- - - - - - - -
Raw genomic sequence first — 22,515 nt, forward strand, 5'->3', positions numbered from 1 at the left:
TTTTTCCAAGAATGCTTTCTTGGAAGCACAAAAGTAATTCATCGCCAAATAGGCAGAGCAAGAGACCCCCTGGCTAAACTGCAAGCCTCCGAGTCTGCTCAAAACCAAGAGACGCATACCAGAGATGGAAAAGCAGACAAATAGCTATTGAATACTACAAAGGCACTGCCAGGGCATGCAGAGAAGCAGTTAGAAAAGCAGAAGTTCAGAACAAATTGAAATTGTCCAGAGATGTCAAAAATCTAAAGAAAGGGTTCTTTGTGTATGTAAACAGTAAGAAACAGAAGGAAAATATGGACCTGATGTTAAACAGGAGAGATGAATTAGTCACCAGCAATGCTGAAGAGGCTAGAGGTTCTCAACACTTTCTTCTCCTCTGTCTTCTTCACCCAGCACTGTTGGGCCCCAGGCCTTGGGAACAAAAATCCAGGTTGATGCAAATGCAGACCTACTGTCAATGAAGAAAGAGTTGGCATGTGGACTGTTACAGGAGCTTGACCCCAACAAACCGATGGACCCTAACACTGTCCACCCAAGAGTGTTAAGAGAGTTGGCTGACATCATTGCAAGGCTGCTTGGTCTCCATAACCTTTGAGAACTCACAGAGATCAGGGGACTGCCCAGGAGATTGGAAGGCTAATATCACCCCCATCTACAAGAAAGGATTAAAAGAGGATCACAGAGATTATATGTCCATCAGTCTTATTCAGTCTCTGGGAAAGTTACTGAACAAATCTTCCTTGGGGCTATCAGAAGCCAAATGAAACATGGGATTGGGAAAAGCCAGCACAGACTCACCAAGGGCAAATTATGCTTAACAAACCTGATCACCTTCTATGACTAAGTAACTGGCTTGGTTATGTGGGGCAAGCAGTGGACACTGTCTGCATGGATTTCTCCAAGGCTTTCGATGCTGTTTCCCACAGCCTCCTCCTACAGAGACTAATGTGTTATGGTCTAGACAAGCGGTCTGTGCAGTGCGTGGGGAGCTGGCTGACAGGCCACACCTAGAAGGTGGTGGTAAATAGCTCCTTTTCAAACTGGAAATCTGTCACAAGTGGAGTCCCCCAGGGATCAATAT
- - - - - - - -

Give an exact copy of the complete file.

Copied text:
Raw genomic sequence first — 22,515 nt, forward strand, 5'->3', positions numbered from 1 at the left:
TTTTTCCAAGAATGCTTTCTTGGAAGCACAAAAGTAATTCATCGCCAAATAGGCAGAGCAAGAGACCCCCTGGCTAAACTGCAAGCCTCCGAGTCTGCTCAAAACCAAGAGACGCATACCAGAGATGGAAAAGCAGACAAATAGCTATTGAATACTACAAAGGCACTGCCAGGGCATGCAGAGAAGCAGTTAGAAAAGCAGAAGTTCAGAACAAATTGAAATTGTCCAGAGATGTCAAAAATCTAAAGAAAGGGTTCTTTGTGTATGTAAACAGTAAGAAACAGAAGGAAAATATGGACCTGATGTTAAACAGGAGAGATGAATTAGTCACCAGCAATGCTGAAGAGGCTAGAGGTTCTCAACACTTTCTTCTCCTCTGTCTTCTTCACCCAGCACTGTTGGGCCCCAGGCCTTGGGAACAAAAATCCAGGTTGATGCAAATGCAGACCTACTGTCAATGAAGAAAGAGTTGGCATGTGGACTGTTACAGGAGCTTGACCCCAACAAACCGATGGACCCTAACACTGTCCACCCAAGAGTGTTAAGAGAGTTGGCTGACATCATTGCAAGGCTGCTTGGTCTCCATAACCTTTGAGAACTCACAGAGATCAGGGGACTGCCCAGGAGATTGGAAGGCTAATATCACCCCCATCTACAAGAAAGGATTAAAAGAGGATCACAGAGATTATATGTCCATCAGTCTTATTCAGTCTCTGGGAAAGTTACTGAACAAATCTTCCTTGGGGCTATCAGAAGCCAAATGAAACATGGGATTGGGAAAAGCCAGCACAGACTCACCAAGGGCAAATTATGCTTAACAAACCTGATCACCTTCTATGACTAAGTAACTGGCTTGGTTATGTGGGGCAAGCAGTGGACACTGTCTGCATGGATTTCTCCAAGGCTTTCGATGCTGTTTCCCACAGCCTCCTCCTACAGAGACTAATGTGTTATGGTCTAGACAAGCGGTCTGTGCAGTGCGTGGGGAGCTGGCTGACAGGCCACACCTAGAAGGTGGTGGTAAATAGCTCCTTTTCAAACTGGAAATCTGTCACAAGTGGAGTCCCCCAGGGATCAATAT